Auditory-Visual Speech Processing (AVSP) 2010

Hakone, Kanagawa, Japan
September 30-October 3, 2010

Is there a McGurk Effect for Tongue Reading?

Olov Engwall

Centre for Speech Technology, CSC, KTH, Stockholm, Sweden

Previous studies on tongue reading, i.e., speech perception of degraded audio supported by animations of tongue movements have indicated that the support is weak initially and that subjects need training to learn to interpret the movements. This paper investigates if the learning is of the animation templates as such or if subjects learn to retrieve articulatory knowledge that they already have. Matching and conflicting animations of tongue movements were presented randomly together with the auditory speech signal at three different levels of noise in a consonant identification test. The average recognition rate over the three noise levels was significantly higher for the matched audiovisual condition than for the conflicting and the auditory only. Audiovisual integration effects were also found for conflicting stimuli. However, the visual modality is given much less weight in the perception than for a normal face view, and intersubject differences in the use of visual information are large.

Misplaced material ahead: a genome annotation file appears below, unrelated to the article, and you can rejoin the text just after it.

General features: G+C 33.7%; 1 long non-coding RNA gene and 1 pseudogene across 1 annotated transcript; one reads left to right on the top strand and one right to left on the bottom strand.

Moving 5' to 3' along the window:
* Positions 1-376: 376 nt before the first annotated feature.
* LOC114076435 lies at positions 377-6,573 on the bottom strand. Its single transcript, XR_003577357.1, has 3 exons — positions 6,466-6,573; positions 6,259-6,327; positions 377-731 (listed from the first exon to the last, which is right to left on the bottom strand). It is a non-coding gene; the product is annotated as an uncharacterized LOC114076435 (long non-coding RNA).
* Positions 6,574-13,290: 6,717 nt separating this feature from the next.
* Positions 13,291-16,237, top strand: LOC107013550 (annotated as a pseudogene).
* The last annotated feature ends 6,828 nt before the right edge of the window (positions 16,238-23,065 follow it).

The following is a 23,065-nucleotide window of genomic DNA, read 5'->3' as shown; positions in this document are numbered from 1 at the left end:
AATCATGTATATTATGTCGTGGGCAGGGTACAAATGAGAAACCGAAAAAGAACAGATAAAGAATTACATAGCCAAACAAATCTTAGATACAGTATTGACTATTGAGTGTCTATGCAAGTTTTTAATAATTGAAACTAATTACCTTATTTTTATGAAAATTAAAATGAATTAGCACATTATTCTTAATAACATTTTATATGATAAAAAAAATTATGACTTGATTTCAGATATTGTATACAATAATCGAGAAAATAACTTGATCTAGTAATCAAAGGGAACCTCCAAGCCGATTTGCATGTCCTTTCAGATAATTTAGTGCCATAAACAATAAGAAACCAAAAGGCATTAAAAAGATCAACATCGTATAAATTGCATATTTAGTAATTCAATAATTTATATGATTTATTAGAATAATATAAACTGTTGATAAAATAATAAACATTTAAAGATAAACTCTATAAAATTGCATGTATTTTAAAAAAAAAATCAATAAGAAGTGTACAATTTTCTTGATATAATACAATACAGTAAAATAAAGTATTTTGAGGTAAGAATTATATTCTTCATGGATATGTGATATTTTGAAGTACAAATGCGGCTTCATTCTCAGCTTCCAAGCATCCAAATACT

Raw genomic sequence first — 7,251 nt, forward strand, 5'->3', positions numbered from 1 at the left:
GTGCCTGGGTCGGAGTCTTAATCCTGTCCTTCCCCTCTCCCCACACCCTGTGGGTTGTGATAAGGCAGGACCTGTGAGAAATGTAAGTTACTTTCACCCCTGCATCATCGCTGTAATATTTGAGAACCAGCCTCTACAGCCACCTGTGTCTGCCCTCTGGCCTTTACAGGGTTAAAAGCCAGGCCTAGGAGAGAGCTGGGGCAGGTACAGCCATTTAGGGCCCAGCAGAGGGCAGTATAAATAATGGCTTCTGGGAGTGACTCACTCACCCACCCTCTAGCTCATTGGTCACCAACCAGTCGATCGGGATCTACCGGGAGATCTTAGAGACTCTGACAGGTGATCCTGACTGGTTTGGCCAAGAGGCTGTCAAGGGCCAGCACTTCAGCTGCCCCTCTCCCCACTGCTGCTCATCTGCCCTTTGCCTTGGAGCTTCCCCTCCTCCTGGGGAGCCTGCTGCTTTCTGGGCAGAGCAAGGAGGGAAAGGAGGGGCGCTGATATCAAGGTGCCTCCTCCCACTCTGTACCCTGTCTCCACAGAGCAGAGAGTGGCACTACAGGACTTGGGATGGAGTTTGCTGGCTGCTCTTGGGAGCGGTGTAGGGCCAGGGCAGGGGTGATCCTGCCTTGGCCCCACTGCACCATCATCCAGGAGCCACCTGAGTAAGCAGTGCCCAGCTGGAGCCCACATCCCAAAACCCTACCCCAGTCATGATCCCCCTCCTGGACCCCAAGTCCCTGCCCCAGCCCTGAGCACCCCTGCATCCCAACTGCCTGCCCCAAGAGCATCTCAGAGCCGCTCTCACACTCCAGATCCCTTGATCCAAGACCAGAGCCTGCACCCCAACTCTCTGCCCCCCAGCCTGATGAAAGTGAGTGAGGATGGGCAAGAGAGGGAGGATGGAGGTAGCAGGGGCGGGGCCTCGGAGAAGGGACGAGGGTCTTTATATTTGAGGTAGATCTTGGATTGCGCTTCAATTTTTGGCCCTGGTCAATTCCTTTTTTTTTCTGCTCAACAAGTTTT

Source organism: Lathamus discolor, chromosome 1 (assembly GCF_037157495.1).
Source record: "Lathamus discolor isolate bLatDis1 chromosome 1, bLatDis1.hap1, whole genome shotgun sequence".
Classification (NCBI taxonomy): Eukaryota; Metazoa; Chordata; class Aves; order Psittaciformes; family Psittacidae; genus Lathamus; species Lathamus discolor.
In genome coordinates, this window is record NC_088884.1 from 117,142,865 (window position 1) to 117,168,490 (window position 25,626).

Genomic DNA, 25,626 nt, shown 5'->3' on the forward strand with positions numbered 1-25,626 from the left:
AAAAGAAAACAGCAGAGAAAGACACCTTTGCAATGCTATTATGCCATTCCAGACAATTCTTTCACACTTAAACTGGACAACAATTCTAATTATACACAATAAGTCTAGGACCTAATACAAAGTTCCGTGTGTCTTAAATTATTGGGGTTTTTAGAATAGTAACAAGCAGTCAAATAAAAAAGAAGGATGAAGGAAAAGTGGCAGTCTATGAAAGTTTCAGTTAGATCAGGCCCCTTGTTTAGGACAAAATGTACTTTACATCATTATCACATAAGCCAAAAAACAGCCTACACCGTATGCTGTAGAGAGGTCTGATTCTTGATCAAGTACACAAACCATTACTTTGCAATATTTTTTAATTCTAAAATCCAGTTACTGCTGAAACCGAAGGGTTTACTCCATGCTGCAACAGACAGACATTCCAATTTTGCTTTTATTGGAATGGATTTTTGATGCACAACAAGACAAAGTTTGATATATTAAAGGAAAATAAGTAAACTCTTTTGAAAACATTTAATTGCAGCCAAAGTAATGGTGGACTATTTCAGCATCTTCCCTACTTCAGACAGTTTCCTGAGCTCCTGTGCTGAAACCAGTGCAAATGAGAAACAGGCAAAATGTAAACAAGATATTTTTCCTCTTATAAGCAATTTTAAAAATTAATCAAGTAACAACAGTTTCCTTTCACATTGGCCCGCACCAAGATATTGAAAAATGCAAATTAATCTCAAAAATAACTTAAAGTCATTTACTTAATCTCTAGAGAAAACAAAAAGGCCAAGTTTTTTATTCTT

Index Terms: McGurk, audiovisual speech perception, augmented reality

Full Paper

Bibliographic reference.  Engwall, Olov (2010): "Is there a mcgurk effect for tongue reading?", In AVSP-2010, paper S2-2.